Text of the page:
"It's exhilarating to be surrounded by such a vibrant and passionate community of theater artists," says Argo Thompson, artistic director of Sonoma County's Actors Theatre, describing the vibe that currently surrounds the North Bay theater scene.

"It makes me think of Paris in the 1920s, a time when art and science were coming together, when the writers and painters and theater artists were conspiring to explore the differentness of the emerging world. There's something very much like that happening here in the North Bay."

If so, a lot of it is happening at Actors Theatre.

What began 18 years ago as a band of rogue theater artists eager to sink their teeth into meatier and more challenging material has become a sanctuary for theater lovers on both sides of the fourth wall.

Among the company's biggest accomplishments of the past year: staging critically acclaimed productions of both halves of Tony Kushner's epic drama Angels in America. AT also managed to persuade Kushner himself to appear in person at the Luther Burbank Center for a fascinating onstage dialog with talk-show host Michael Krasny.

More than any other company north of the Golden Gate, Actors Theatre has earned a reputation for staging local theatrical premieres (Torch Song Trilogy, One Flea Spare), frequently giving new plays--by writers from around the world--their first staging anywhere.

"Our dream," says Thompson (pictured above), "is for more and more playwrights to recognize Actors Theatre as a desirable stomping ground, a testing place for the next great plays of the 21st century."--David Templeton

Larger than Life

Stu Blank

Stu Blank was a sweet guy with a rough edge. "He was one of those characters who could bite you now and then," musician Jim Corbett says of the late, great Blank, who died of cancer earlier this summer. "He was the kind of guy who didn't always tell you what you wanted to hear, but would always tell you what you needed to know. At the same time, he was also a real spiritual guy. Stu was always looking for the light in people."

When Stu Blank died--after a long fight that inspired dozens of Bay Area musicians to join forces in a series of medical-bill fundraising concerts--the music world lost one of its most colorful players, a guy known for wild stunts on and off the stage. The night he set a piano on fire, for instance, has become the stuff of rock-and-roll legend.

Less well known were Stu Blank's efforts to help other musicians, an impulse that, in 1998, led to the forming of the Sonoma County Music Foundation. Co-founded by Corbett, local musician Buzzy Martin, and others, the nonprofit organization--conceived by Blank, named by Corbett--was formed to bring local musicians together and to find ways to help musicians in the local industry. Such help included finding new venues for people to play, giving advice on how to deal with promoters and record companies, and arranging low-cost legal council.

"Stu was looking to do something above and beyond the playing aspect," says Corbett, "doing something that helped other people." Apparently the effort was successful. Blank's memorial service was jammed with musicians sharing stories about the time Stu Blank helped them out.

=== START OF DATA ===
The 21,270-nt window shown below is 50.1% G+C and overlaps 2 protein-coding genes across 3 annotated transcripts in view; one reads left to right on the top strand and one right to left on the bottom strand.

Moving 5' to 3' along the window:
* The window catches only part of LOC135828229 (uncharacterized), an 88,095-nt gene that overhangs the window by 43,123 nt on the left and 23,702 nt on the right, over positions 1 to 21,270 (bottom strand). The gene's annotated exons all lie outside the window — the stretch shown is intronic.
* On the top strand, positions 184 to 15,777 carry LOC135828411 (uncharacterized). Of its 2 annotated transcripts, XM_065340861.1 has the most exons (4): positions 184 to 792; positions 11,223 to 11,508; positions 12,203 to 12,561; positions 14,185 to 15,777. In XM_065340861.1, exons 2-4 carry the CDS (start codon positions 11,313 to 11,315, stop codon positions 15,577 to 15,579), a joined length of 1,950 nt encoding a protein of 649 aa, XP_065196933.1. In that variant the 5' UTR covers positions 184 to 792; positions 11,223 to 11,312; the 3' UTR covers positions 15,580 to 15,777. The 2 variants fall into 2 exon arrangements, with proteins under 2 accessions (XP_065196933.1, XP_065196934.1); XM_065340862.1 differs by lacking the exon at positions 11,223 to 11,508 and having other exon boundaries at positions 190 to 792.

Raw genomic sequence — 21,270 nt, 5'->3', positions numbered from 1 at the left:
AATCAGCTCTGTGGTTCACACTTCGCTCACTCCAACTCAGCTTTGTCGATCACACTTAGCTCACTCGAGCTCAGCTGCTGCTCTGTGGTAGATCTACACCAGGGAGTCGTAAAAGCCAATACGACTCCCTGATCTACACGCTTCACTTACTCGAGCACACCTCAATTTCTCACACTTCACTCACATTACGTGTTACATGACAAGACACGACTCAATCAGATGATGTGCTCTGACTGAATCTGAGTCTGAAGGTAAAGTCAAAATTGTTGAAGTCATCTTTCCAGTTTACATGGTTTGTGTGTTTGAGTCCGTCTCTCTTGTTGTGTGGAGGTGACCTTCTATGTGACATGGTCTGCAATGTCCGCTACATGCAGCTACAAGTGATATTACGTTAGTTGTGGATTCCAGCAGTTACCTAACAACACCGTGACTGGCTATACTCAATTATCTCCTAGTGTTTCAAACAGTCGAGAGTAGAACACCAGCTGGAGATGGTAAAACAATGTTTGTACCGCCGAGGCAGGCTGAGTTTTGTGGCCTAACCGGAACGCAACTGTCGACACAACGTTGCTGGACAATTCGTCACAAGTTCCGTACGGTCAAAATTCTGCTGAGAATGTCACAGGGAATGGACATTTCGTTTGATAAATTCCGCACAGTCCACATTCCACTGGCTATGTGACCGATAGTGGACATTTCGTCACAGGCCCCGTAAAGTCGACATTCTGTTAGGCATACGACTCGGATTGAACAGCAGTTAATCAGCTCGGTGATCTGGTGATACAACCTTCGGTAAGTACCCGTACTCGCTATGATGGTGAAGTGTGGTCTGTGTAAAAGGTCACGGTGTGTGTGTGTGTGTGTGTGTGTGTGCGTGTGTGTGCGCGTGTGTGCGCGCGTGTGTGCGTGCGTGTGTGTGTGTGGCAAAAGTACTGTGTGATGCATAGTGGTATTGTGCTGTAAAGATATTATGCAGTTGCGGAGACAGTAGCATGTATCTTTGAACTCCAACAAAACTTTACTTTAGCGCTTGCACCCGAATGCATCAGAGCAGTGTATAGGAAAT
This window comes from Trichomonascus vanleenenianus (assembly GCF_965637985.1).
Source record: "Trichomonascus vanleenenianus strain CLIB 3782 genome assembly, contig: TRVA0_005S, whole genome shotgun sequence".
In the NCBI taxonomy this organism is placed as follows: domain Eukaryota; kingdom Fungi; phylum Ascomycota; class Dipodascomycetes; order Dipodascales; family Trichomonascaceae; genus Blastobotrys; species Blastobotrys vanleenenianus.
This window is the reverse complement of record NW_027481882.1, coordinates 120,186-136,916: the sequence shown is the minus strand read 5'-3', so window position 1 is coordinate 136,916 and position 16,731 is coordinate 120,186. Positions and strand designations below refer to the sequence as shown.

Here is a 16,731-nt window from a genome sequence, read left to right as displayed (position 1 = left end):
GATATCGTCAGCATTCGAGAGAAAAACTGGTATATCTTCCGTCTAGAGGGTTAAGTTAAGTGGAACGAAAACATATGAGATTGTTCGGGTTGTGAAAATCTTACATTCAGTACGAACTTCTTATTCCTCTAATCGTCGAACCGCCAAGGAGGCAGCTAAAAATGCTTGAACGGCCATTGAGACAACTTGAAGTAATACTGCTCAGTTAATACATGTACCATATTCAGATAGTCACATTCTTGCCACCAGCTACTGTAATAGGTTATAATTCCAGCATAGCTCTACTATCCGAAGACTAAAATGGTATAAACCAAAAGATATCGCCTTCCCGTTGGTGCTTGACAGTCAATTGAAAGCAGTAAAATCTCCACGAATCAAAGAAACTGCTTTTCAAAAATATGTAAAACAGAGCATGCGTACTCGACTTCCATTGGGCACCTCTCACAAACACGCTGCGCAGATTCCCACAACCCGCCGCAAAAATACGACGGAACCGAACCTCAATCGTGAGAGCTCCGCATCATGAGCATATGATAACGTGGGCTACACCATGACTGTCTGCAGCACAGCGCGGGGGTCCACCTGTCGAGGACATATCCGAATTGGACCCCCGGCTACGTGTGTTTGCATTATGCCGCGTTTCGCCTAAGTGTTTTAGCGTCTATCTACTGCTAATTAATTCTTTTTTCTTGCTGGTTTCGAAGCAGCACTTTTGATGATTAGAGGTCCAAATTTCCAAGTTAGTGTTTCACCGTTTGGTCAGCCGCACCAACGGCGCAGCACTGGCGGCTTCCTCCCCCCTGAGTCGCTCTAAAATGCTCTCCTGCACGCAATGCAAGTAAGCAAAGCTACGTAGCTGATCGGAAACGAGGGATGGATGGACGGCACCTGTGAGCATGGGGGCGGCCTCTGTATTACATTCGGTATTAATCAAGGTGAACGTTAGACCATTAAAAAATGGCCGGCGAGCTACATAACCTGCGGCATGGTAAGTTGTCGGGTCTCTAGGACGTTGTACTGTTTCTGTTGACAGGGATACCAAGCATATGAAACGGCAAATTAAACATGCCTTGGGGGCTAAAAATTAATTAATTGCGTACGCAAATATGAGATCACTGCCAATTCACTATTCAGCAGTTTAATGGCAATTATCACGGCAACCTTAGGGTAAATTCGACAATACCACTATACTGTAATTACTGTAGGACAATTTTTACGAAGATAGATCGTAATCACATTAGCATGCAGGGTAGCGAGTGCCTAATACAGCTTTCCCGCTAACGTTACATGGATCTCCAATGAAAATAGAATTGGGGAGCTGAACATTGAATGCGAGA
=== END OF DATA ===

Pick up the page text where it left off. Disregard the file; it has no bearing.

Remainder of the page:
"It's amazing," says Corbett, "how many people he touched."--D.T.

Paint the Town

Youth in Arts Italian Street Painting Festival

Every June, the streets of downtown San Rafael lose themselves in an Italian affair. Suddenly, pavement that normally groans beneath the load of a hundred sports utility vehicles an hour is freed up to serve a higher purpose.

Artists from across California converge on this upscale mission town to commit hundreds of fantastic visions to the asphalt during the Italian Street Painting Festival. They get company--lots of it. An estimated 50,000 spectators come to watch the work develop over the course of the weekend-long event, which was founded in 1994 by Youth in Arts, a non-profit arts education organization.

"It's a rare occasion for the average person to see art being created," explains festival director and founder Sue Carlomagno, 54. "It's not too often they can watch an artist make creative decisions. People are enthralled by the process."

Hundreds of artists participate, from school children to weekend-warrior amateur adults to internationally recognized professionals. Carlomagno estimates that about 60 percent hail from Marin and Sonoma counties, though at least one participant this past June came from Italy. It works the other way, too: Several North Bay-based artists who honed their chops in the San Rafael event are now well-respected participants in Grazie di Curtatone, the festival in Italy that inspired Carlomagno to create the San Rafael event.

But young or old, Californian or Italian, the artists work together in teams to create images ranging from reproductions of European masterpieces to cyberpunk goddesses.

And then, just as suddenly, the art is gone.

"We seal coat the street to prepare the surface for the artists and then we reseal coat the street to restore the rough surface," Carlomagno explains. "By Monday at 4:30 you would never know that anything took place there." --Patrick Sullivan


The 4th annual Indy Awards take place Wednesday, Sept. 5. Meet the winners, celebrate the North Bay arts scene and enjoy free food and drink. The fun runs from 6:30 to 9 p.m. at the Sonoma County Museum, 425 Seventh St., Santa Rosa. Admission is free. 707/527-1200, ext. 225.

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From the August 23-29, 2001 issue of the Northern California Bohemian.